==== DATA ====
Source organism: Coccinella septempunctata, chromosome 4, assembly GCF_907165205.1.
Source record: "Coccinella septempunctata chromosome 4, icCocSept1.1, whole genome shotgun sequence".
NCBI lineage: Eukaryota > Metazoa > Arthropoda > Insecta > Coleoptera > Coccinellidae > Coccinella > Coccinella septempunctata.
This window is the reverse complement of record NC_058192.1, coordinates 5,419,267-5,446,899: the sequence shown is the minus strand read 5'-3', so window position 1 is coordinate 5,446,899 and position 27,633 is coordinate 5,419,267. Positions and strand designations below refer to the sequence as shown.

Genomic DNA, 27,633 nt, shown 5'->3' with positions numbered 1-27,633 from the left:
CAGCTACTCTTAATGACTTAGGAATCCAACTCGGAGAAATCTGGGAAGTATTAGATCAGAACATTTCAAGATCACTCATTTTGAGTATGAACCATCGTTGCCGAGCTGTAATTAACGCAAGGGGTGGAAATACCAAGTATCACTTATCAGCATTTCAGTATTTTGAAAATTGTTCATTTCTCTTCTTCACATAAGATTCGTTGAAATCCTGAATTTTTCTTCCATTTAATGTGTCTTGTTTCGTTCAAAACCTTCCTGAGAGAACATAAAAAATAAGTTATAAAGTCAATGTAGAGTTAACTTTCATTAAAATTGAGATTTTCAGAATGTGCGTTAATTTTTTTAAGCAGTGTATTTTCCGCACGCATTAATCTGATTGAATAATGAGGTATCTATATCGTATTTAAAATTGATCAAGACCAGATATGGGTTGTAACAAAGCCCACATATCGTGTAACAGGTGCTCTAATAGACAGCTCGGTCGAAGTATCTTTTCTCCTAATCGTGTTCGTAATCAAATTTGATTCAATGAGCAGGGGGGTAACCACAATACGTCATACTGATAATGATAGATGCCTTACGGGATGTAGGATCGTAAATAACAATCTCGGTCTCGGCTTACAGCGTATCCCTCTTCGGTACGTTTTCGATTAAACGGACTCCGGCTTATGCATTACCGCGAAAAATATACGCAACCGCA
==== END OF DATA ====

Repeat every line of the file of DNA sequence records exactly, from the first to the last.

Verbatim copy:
Source organism: Coccinella septempunctata, chromosome 4, assembly GCF_907165205.1.
Source record: "Coccinella septempunctata chromosome 4, icCocSept1.1, whole genome shotgun sequence".
NCBI lineage: Eukaryota > Metazoa > Arthropoda > Insecta > Coleoptera > Coccinellidae > Coccinella > Coccinella septempunctata.
This window is the reverse complement of record NC_058192.1, coordinates 5,419,267-5,446,899: the sequence shown is the minus strand read 5'-3', so window position 1 is coordinate 5,446,899 and position 27,633 is coordinate 5,419,267. Positions and strand designations below refer to the sequence as shown.

Genomic DNA, 27,633 nt, shown 5'->3' with positions numbered 1-27,633 from the left:
CAGCTACTCTTAATGACTTAGGAATCCAACTCGGAGAAATCTGGGAAGTATTAGATCAGAACATTTCAAGATCACTCATTTTGAGTATGAACCATCGTTGCCGAGCTGTAATTAACGCAAGGGGTGGAAATACCAAGTATCACTTATCAGCATTTCAGTATTTTGAAAATTGTTCATTTCTCTTCTTCACATAAGATTCGTTGAAATCCTGAATTTTTCTTCCATTTAATGTGTCTTGTTTCGTTCAAAACCTTCCTGAGAGAACATAAAAAATAAGTTATAAAGTCAATGTAGAGTTAACTTTCATTAAAATTGAGATTTTCAGAATGTGCGTTAATTTTTTTAAGCAGTGTATTTTCCGCACGCATTAATCTGATTGAATAATGAGGTATCTATATCGTATTTAAAATTGATCAAGACCAGATATGGGTTGTAACAAAGCCCACATATCGTGTAACAGGTGCTCTAATAGACAGCTCGGTCGAAGTATCTTTTCTCCTAATCGTGTTCGTAATCAAATTTGATTCAATGAGCAGGGGGGTAACCACAATACGTCATACTGATAATGATAGATGCCTTACGGGATGTAGGATCGTAAATAACAATCTCGGTCTCGGCTTACAGCGTATCCCTCTTCGGTACGTTTTCGATTAAACGGACTCCGGCTTATGCATTACCGCGAAAAATATACGCAACCGCA